Allen Ifechukwu Athan Onyema, 56, of Lagos, Nigeria, and Ejiroghene Eghagha, 37, of Lagos, Nigeria, were indicted on November 19, 2019, on one count of conspiracy to commit bank fraud, three counts of bank fraud, one count of conspiracy to commit credit application fraud, and three counts of credit application fraud.
Additionally, Onyema was charged with 27 counts of money laundering, and Eghagha was charged with one count of aggravated identity theft.
Members of the public are reminded that the indictment only contains charges.
Allen Onyema, CEO Air Peace and Ejiroghene Eghagha, Air Peace Chief of Administration and Finance are presumed innocent of the charges and it will be the US government’s burden to prove the defendant’s guilt beyond a reasonable doubt at trial.
Allen Onyema CEO Air Peace fraud – what allegedly happened
According to U.S. Attorney Byung J. “BJay” Pak, the indictment, and other information presented in court:
Beginning in 2010, Allen Ifechukwu Athan Onyema, a Nigerian citizen and businessman began travelling frequently to Atlanta, where he opened several personal and business bank accounts.
Between 2010 and 2018, over $44.9 million was allegedly transferred into his Atlanta-based accounts from foreign sources.
In 2013, Onyema founded Nigerian airline Air Peace, which he is also the CEO and Chairman.
In years following the founding of Air Peace, he traveled to the United States and purchased multiple airplanes for the airline.
However, over $3 million of the funds used to purchase the aircraft allegedly came from bank accounts for Foundation for Ethnic Harmony, International Center for Non-Violence and Peace Development, All-Time Peace Media Communications Limited, and Every Child Limited.
Beginning in approximately May 2016, Onyema, together with Eghagha, allegedly used a series of export letters of credit to cause banks to transfer more than $20 million into Atlanta-based bank accounts controlled by Onyema.
The letters of credit were purportedly to fund the purchase of five separate Boeing 737 passenger planes by Air Peace.
The letters were supported by documents such as purchase agreements, bills of sale, and appraisals proving that Air Peace was purchasing the aircraft from Springfield Aviation Company LLC, a business registered in Georgia.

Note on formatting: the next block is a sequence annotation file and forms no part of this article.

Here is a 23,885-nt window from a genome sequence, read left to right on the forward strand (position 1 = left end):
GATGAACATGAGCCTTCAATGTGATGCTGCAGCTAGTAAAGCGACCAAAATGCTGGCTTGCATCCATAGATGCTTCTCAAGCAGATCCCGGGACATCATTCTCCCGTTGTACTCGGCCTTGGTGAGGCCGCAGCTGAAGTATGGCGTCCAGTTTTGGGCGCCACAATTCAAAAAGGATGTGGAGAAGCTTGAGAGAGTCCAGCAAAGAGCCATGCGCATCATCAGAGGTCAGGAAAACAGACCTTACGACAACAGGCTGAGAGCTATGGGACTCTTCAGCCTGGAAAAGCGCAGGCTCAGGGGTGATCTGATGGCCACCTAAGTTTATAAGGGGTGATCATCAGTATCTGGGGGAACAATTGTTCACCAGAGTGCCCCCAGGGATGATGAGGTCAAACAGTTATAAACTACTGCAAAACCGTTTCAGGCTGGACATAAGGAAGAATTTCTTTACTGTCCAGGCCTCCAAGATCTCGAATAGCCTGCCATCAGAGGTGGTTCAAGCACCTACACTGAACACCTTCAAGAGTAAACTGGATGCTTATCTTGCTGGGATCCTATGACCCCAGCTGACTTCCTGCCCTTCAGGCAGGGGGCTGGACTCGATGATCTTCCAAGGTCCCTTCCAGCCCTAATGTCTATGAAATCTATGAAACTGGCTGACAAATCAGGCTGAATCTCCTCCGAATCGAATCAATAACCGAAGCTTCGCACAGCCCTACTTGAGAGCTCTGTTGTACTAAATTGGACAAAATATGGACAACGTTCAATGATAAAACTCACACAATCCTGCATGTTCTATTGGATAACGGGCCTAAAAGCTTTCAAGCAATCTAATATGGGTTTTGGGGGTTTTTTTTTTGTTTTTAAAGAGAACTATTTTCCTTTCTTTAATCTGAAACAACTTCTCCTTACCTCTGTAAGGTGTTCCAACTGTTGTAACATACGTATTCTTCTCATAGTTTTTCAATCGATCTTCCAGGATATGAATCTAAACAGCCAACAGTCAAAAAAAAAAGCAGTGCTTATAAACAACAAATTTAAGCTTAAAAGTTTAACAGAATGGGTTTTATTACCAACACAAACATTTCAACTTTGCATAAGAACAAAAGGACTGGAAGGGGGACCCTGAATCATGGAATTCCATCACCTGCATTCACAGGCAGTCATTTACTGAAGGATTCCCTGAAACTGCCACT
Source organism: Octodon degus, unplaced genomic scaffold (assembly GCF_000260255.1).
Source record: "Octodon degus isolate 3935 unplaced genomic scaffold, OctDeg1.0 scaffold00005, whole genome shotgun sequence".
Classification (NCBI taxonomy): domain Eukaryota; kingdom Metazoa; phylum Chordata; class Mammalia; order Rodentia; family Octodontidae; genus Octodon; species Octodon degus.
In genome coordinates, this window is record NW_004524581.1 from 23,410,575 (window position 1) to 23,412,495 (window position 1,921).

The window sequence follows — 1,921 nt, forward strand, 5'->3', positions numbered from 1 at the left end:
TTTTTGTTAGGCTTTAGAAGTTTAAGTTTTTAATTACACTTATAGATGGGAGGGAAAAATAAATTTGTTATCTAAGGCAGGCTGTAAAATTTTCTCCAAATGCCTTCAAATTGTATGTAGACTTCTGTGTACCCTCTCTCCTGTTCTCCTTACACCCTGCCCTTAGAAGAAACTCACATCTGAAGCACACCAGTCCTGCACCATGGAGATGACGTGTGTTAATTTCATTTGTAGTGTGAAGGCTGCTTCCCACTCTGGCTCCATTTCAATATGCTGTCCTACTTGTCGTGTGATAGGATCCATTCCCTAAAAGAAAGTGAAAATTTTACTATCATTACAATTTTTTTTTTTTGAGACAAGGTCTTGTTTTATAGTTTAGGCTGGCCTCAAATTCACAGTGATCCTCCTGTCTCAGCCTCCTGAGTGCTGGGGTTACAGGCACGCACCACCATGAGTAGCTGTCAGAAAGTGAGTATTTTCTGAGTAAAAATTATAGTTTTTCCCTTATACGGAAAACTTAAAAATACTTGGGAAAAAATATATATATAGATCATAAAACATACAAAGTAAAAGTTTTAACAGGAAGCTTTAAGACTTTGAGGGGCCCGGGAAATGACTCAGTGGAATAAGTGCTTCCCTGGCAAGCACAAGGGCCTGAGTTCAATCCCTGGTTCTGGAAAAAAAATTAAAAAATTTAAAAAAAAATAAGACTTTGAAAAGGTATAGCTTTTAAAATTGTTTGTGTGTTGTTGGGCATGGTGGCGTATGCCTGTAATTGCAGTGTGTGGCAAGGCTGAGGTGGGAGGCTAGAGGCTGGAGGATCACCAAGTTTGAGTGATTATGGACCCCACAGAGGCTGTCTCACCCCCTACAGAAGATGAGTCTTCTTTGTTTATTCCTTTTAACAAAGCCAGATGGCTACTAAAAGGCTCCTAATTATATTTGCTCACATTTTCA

However, the supporting documents were fake — Springfield Aviation Company LLC, which is owned by Onyema and managed by a person with no connection to the aviation business, never owned the aircraft, and the company that allegedly drafted the appraisals did not exist.
Eghagha allegedly participated in this scheme as well, directing the Springfield Aviation manager to sign and send false documents to banks and even using the manager’s identity to further the fraud.
After Onyema received the money in the United States, he allegedly laundered over $16 million of the proceeds of the fraud by transferring it to other accounts.
Reacting to the indictment, Robert J. Murphy, the Special Agent in Charge of the DEA Atlanta Field Division said:
“Allen Onyema’s status as a wealthy businessman turned out to be a fraud.
He corrupted the U.S. banking system, but his trail of deceit and trickery came to a skidding halt.
DEA would like to thank the many law enforcement partners and the subsequent prosecution by the U.S. Attorney’s Office who aided in making this investigation a success.”
Authorities investigating this case include:
- The Drug Enforcement Administration,
- Internal Revenue Service Criminal Investigation,
- U.S. Immigration and Customs Enforcement’s Homeland Security Investigations,
- Federal Aviation Administration, Department of Commerce,
- and Department of Treasury
Those prosecuting the case include:
- Assistant U.S. Attorneys Garrett L. Bradford,
- Deputy Chief of the Narcotics and Dangerous Drugs Section
- Lead Strike Force Attorney, Irina K. Dutcher, and Christopher J. Huber,
- Deputy Chief of the Complex Frauds Section,
- with assistance from the Department of Justice’s Money Laundering and Asset Recovery Section and Office of International Affairs.
This prosecution was brought as a part of the Department of Justice’s Organized Crime Drug Enforcement Task Forces (OCDETF) Co-located Strike Forces Initiative, which enables agents from different agencies to collaborate on intelligence-driven, multi-jurisdictional operations against a continuum of priority targets and their affiliate illicit financial networks.
For further information please contact the U.S. Attorney’s Public Affairs Office at USAGAN.PressEmails@usdoj.gov or (404) 581-6016.
The Internet address for the U.S. Attorney’s Office for the Northern District of Georgia is http://www.justice.gov/usao-ndga.